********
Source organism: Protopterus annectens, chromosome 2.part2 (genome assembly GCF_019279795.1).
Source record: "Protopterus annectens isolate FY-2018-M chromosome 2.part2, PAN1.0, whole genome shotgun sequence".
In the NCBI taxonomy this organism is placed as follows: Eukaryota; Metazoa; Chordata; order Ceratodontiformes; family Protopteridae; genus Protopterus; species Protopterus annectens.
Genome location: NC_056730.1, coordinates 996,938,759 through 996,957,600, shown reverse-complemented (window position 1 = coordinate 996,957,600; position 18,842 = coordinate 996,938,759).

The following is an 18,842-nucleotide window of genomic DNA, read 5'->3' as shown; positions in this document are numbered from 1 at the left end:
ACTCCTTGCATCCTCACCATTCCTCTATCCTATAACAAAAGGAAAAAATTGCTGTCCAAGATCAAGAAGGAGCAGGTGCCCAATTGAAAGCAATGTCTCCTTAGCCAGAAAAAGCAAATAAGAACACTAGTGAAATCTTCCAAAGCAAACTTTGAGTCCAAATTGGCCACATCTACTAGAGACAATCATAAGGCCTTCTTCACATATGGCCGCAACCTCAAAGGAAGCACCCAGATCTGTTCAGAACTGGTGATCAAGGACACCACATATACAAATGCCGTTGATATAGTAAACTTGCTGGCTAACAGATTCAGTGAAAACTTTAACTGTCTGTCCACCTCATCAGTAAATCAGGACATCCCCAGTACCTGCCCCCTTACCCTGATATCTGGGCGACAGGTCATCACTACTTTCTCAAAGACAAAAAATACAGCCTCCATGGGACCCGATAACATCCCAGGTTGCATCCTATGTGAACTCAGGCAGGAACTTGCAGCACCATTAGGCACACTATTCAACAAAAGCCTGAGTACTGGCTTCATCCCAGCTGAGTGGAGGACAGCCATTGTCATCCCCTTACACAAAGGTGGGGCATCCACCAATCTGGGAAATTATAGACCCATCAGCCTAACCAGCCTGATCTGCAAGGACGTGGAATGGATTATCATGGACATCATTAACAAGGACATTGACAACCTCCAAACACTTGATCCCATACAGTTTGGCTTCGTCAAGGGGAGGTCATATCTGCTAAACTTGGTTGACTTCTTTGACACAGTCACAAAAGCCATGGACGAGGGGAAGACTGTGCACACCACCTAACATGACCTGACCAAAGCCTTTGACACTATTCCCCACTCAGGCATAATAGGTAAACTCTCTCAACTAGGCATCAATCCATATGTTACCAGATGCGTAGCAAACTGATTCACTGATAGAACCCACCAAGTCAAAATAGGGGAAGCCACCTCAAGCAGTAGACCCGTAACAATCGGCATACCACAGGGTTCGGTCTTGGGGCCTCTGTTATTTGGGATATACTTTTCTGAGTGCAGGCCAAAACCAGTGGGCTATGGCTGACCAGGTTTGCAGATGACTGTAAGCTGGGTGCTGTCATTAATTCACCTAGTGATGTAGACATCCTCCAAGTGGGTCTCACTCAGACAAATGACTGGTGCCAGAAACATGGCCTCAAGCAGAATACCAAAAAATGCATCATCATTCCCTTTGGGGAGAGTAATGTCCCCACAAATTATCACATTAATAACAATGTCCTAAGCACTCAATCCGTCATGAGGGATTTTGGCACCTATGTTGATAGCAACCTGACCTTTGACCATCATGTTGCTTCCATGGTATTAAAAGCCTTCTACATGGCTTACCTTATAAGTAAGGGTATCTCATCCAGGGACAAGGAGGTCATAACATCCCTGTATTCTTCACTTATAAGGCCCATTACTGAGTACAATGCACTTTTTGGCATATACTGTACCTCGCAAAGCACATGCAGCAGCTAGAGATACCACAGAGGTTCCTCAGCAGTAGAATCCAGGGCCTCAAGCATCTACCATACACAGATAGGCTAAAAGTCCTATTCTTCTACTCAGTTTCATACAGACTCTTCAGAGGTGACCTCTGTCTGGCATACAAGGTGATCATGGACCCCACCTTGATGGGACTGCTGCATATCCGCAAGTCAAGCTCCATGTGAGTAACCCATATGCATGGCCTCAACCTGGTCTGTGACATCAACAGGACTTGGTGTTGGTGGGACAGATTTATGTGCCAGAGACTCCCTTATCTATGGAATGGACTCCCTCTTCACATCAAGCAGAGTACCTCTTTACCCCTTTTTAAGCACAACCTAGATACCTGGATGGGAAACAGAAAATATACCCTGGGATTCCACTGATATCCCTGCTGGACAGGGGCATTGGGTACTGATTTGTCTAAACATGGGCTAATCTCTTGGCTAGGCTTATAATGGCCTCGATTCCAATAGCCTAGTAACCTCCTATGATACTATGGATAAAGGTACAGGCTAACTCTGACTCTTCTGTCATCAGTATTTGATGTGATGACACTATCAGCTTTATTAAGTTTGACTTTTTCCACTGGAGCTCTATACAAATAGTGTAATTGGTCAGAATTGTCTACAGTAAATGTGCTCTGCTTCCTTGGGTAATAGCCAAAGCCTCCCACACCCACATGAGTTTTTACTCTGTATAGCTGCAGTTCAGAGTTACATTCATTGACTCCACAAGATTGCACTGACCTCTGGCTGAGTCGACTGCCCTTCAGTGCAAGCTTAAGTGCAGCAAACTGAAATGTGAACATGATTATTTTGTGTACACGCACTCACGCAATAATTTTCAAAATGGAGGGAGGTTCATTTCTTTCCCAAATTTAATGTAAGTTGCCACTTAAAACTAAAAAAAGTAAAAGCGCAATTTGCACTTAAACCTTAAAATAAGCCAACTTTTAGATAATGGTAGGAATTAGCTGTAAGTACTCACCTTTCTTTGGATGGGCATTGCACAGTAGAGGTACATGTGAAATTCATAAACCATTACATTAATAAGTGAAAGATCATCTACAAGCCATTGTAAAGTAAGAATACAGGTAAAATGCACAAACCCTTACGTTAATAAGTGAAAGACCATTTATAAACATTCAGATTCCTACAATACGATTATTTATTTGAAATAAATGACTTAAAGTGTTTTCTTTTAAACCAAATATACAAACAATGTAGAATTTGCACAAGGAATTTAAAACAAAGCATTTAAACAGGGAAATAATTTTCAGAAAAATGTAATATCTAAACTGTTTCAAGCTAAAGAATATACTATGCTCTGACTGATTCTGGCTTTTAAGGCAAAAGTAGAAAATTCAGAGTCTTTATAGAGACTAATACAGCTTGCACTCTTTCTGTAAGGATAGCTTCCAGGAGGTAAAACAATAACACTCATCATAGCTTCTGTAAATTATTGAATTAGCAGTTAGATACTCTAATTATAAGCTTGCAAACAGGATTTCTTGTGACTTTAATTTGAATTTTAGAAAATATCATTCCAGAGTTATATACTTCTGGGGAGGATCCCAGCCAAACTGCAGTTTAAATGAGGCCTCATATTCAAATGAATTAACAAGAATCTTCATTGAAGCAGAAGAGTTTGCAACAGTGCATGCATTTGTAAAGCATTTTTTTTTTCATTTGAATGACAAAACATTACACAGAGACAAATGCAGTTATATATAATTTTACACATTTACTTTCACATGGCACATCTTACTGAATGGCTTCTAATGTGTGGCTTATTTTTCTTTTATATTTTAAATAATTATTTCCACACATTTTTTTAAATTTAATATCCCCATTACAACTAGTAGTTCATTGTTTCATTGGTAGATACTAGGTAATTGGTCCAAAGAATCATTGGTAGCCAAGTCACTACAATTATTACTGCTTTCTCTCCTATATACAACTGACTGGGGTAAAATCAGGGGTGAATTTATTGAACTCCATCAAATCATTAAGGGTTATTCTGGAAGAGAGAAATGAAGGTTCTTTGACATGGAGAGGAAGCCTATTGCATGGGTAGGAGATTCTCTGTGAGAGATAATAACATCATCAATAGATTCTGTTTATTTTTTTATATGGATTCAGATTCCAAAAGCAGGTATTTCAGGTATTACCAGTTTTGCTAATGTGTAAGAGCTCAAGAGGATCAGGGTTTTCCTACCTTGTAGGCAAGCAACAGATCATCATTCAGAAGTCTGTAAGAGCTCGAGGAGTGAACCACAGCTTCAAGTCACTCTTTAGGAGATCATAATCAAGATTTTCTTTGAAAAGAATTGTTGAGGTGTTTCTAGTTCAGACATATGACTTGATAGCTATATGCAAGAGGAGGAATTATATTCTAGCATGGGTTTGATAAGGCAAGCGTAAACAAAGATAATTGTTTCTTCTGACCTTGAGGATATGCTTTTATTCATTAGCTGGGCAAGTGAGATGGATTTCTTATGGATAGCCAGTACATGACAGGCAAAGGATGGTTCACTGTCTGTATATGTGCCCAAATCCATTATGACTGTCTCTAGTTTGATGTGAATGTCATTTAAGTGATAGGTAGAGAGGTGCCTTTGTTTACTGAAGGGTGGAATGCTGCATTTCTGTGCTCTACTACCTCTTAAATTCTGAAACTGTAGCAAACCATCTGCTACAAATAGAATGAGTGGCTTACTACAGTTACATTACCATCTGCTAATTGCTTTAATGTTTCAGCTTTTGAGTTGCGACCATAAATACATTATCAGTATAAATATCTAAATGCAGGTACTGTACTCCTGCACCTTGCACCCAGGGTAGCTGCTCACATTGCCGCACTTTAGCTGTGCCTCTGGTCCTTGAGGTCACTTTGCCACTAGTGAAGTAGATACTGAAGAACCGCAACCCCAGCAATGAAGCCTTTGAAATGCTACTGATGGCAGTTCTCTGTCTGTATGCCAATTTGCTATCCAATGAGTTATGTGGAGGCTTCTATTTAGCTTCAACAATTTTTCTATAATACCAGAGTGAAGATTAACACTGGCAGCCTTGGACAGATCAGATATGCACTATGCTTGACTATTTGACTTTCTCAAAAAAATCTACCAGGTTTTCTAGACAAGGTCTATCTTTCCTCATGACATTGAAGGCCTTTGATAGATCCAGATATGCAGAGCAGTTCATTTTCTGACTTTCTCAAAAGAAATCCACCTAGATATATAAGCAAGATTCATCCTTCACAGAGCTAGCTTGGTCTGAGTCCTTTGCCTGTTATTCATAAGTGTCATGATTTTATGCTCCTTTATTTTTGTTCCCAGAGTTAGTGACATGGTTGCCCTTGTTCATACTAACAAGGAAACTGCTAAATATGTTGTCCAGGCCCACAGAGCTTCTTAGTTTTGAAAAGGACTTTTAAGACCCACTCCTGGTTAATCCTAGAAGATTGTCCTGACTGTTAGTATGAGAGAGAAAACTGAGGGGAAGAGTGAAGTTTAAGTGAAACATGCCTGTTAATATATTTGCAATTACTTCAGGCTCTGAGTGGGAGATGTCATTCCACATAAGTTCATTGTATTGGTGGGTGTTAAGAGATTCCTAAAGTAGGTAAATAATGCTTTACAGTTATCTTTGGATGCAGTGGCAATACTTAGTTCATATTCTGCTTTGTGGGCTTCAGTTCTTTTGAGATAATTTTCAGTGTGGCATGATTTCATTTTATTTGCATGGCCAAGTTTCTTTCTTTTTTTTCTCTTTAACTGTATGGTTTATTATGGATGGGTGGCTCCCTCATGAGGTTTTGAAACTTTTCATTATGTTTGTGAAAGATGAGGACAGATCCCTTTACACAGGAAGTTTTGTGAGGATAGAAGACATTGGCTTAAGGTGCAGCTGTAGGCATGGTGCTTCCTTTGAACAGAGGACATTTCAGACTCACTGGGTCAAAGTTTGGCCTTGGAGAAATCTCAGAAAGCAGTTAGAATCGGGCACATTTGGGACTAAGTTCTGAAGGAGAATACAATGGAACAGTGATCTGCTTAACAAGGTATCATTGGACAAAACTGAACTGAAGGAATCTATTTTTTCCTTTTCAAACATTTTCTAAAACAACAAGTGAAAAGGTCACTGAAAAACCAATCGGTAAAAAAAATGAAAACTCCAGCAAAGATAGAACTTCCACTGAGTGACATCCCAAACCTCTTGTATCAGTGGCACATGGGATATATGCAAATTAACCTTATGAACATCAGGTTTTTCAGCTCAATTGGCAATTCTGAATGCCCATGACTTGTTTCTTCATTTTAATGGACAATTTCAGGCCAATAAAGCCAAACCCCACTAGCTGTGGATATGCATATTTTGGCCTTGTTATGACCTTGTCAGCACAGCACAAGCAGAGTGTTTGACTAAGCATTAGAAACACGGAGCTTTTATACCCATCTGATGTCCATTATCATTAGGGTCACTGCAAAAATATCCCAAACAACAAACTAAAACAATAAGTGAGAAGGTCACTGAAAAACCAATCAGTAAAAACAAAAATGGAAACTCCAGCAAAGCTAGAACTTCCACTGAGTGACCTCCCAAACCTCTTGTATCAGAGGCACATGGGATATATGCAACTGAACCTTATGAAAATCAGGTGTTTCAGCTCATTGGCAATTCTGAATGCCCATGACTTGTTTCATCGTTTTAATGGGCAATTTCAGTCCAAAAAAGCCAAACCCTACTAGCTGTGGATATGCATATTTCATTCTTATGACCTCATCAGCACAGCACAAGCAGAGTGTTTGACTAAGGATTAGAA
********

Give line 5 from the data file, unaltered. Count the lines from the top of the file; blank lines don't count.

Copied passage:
The following is an 18,842-nucleotide window of genomic DNA, read 5'->3' as shown; positions in this document are numbered from 1 at the left end: